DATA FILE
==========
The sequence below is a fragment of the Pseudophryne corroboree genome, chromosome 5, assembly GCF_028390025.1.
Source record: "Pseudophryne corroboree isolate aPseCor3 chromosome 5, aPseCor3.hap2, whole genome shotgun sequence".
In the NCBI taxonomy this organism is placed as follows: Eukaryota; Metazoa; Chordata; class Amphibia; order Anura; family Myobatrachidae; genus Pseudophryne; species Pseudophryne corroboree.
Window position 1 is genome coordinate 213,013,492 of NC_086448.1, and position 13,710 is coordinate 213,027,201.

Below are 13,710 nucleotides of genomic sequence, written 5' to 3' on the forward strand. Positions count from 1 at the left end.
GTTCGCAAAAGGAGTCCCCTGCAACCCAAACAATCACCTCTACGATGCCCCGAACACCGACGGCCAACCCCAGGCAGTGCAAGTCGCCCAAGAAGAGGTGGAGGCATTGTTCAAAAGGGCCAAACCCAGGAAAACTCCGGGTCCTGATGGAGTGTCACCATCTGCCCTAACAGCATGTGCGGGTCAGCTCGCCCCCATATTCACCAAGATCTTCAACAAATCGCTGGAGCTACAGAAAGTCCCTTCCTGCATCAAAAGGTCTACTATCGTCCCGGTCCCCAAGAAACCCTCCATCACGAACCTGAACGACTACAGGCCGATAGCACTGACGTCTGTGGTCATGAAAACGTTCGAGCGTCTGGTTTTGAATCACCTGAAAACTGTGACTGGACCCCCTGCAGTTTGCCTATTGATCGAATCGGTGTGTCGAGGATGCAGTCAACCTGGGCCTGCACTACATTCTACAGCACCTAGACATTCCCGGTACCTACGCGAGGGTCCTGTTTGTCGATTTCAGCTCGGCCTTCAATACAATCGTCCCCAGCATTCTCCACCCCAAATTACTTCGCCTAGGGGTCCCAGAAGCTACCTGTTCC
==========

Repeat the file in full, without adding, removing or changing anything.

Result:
The sequence below is a fragment of the Pseudophryne corroboree genome, chromosome 5, assembly GCF_028390025.1.
Source record: "Pseudophryne corroboree isolate aPseCor3 chromosome 5, aPseCor3.hap2, whole genome shotgun sequence".
In the NCBI taxonomy this organism is placed as follows: Eukaryota; Metazoa; Chordata; class Amphibia; order Anura; family Myobatrachidae; genus Pseudophryne; species Pseudophryne corroboree.
Window position 1 is genome coordinate 213,013,492 of NC_086448.1, and position 13,710 is coordinate 213,027,201.

Below are 13,710 nucleotides of genomic sequence, written 5' to 3' on the forward strand. Positions count from 1 at the left end.
GTTCGCAAAAGGAGTCCCCTGCAACCCAAACAATCACCTCTACGATGCCCCGAACACCGACGGCCAACCCCAGGCAGTGCAAGTCGCCCAAGAAGAGGTGGAGGCATTGTTCAAAAGGGCCAAACCCAGGAAAACTCCGGGTCCTGATGGAGTGTCACCATCTGCCCTAACAGCATGTGCGGGTCAGCTCGCCCCCATATTCACCAAGATCTTCAACAAATCGCTGGAGCTACAGAAAGTCCCTTCCTGCATCAAAAGGTCTACTATCGTCCCGGTCCCCAAGAAACCCTCCATCACGAACCTGAACGACTACAGGCCGATAGCACTGACGTCTGTGGTCATGAAAACGTTCGAGCGTCTGGTTTTGAATCACCTGAAAACTGTGACTGGACCCCCTGCAGTTTGCCTATTGATCGAATCGGTGTGTCGAGGATGCAGTCAACCTGGGCCTGCACTACATTCTACAGCACCTAGACATTCCCGGTACCTACGCGAGGGTCCTGTTTGTCGATTTCAGCTCGGCCTTCAATACAATCGTCCCCAGCATTCTCCACCCCAAATTACTTCGCCTAGGGGTCCCAGAAGCTACCTGTTCC